At the G20 summit in Europe, President Trump figuratively sulked in a corner while all nineteen other nations (including Saudi Arabia and, ahem, Russia) reaffirmed their commitment to the Paris climate agreement. Not one to mince words, German chancellor Angela Merkel said she “deplored” the U.S. exit from the agreement.
But has the U.S. really left? Donald Trump and his designated environmental saboteurs like Scott Pruitt and Rick Perry would like to think so. This week, though, brought more proof that the real United States of America isn’t ready to abandon the historic goals agreed to in Paris.
On Monday, Denver mayor Michael Hancock used his State of the City address to lay out a bold vision for powering his city with 100 percent clean, renewable energy like wind and solar, adding that “If Washington won’t stand by the Clean Power Plan or Paris Climate Accord, we will.” Denver is the 19th-most-populous city in the U.S., as well as the fastest growing major city. Once the the mayor’s comment becomes a firm commitment, Denver will be the 37th U.S. city to commit to transition entirely to clean and renewable energy. What’s great about Mayor Hancock’s vision is that it looks toward a future that embraces not only clean power but also clean transportation that would benefit all of the city’s residents.
Then, on Tuesday, Colorado governor John Hickenlooper, a former mayor of Denver, issued an executive order committing the state to tracking greenhouse gas emissions with a goal of cutting them by 26 percent from 2005 levels by 2025. If that sounds familiar, it’s because those are also the goals set by the Paris agreement. Colorado will take action, said Governor Hickenlooper, “regardless of what the federal government decides to do.”
That Colorado will track its emissions is important, because accountability is the key to reaching any long-term goal. An important feature of the Paris agreement was that it required nations to report on their progress. Which brings me to Wednesday’s big news. Former New York City mayor Michael Bloomberg and California governor Jerry Brown announced that the climate-action coalition of American states, cities, and businesses that formed in response to Trump’s rejection of the Paris climate agreement has a new name (America’s Pledge) and a new commitment: tracking and quantifying the progress of its members (227 cities and counties, nine states and more than 1,600 businesses and investors) toward meeting those same Paris climate goals.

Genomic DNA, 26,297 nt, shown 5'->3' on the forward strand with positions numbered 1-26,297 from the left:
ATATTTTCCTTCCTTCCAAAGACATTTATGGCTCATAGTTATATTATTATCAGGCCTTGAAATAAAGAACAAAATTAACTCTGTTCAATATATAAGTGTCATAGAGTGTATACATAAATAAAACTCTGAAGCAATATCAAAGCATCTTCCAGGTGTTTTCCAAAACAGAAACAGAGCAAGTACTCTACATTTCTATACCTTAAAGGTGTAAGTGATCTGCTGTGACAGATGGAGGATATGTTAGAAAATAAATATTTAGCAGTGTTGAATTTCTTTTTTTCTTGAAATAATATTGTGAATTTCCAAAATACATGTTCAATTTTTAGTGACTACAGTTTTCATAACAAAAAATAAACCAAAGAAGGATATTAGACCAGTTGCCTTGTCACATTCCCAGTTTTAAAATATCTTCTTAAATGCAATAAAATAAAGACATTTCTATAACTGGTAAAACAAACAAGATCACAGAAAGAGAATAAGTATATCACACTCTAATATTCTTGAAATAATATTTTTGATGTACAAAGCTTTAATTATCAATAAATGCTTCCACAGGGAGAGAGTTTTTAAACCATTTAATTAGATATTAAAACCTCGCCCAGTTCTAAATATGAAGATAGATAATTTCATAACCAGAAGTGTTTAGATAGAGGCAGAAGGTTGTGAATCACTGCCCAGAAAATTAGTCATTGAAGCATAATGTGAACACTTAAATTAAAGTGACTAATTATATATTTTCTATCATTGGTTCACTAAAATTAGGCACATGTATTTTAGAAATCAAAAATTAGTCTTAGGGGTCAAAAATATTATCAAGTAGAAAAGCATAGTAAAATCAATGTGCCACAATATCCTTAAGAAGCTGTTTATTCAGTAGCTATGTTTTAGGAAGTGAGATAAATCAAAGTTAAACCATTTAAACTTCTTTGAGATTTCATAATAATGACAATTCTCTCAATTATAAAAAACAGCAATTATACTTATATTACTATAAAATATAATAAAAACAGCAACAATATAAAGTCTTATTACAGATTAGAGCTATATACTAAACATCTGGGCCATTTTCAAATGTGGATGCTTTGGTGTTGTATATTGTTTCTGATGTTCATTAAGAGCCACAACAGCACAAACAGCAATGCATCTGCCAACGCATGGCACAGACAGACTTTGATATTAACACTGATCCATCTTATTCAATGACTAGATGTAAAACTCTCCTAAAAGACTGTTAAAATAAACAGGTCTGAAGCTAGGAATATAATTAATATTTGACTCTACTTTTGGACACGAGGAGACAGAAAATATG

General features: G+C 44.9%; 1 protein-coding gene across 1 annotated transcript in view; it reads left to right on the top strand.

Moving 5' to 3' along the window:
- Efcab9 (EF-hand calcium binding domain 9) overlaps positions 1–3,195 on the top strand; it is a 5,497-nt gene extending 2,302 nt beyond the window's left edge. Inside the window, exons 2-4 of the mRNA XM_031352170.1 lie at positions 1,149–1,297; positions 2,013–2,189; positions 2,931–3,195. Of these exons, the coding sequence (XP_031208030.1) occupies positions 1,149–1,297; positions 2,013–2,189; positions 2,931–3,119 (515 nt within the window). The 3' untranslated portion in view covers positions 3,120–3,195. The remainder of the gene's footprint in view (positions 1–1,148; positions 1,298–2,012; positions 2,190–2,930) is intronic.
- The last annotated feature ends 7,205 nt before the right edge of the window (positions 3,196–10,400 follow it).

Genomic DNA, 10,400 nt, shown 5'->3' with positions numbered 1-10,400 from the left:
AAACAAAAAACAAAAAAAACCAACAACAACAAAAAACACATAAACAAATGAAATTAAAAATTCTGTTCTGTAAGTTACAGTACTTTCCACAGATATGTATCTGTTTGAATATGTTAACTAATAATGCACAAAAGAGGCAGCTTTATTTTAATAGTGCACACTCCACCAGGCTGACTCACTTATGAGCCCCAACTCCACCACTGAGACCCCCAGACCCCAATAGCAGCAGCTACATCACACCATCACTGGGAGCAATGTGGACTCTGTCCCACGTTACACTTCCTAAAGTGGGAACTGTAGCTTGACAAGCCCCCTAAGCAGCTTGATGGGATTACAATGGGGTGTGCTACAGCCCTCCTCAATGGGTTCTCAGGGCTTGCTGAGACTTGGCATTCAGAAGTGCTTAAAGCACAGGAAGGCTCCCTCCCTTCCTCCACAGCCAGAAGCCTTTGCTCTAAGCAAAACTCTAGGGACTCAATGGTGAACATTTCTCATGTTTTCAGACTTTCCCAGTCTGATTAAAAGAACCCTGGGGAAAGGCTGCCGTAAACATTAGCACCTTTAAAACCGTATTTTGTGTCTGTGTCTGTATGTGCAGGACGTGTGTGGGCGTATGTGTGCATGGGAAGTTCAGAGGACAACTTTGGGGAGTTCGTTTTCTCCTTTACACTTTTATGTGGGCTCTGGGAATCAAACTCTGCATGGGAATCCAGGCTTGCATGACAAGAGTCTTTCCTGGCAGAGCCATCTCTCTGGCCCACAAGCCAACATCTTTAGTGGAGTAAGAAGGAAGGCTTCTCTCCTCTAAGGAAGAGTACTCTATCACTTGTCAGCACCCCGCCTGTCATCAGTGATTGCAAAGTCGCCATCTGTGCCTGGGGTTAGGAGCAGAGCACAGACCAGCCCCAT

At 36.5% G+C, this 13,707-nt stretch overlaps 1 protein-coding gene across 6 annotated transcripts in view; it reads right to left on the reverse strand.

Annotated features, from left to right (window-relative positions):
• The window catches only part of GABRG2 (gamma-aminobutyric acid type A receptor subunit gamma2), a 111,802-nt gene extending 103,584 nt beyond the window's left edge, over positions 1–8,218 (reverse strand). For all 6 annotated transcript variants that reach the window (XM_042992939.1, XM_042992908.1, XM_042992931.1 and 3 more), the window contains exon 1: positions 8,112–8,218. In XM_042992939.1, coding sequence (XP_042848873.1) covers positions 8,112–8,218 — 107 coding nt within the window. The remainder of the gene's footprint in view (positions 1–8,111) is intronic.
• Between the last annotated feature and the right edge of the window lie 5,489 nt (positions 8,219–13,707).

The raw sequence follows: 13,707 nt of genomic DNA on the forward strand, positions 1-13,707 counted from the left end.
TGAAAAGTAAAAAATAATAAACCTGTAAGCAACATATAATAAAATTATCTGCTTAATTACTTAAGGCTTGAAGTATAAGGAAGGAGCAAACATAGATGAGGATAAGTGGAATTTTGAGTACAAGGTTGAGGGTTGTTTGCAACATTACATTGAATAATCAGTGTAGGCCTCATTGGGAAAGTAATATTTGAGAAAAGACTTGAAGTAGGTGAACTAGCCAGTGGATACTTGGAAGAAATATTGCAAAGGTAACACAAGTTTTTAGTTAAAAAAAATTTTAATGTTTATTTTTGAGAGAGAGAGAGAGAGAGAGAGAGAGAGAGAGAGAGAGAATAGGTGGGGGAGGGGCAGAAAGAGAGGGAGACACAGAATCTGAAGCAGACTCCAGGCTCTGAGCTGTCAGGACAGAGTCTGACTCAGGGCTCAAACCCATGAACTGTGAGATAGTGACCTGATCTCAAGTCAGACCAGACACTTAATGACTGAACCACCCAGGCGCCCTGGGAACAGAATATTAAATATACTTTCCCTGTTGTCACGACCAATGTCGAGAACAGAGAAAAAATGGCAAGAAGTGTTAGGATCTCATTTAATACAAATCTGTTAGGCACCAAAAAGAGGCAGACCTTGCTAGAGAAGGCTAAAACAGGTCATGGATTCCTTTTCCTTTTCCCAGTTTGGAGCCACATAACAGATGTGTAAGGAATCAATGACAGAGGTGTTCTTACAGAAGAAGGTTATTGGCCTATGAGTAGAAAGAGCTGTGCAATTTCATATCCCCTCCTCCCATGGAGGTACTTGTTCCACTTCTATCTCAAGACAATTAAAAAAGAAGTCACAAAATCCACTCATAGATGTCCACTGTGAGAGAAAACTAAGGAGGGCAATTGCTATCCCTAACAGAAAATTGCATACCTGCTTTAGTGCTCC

The transition to renewable energy — which is inseparable from meaningful climate action — has always been about opportunity. Donald Trump can squander that opportunity, but he can’t eliminate it, nor can he stop others from seizing it. That’s exactly what happened in Colorado this week. (And for that, kudos to the awesome activists in the Sierra Club’s Rocky Mountain Chapter, who do an amazing job of making the case for clean energy in a state that’s under constant pressure from fossil fuel developers.)
On Thursday, even the Republican-controlled House of Representatives briefly broke from the Trump administration’s purblind climate stance when it voted against a bill amendment that would have barred the Department of Defense from analyzing and addressing climate change. Forty-six Republican representatives joined their Democratic colleagues to defeat the amendment, including almost all of the members of the bipartisan Climate Solutions Caucus.
The big message this week: The United States will continue to move forward on climate action and clean energy no matter what the Trump administration does. It will happen in our cities. It will happen in our states. And, on really good days, it will even happen in Washington, D.C.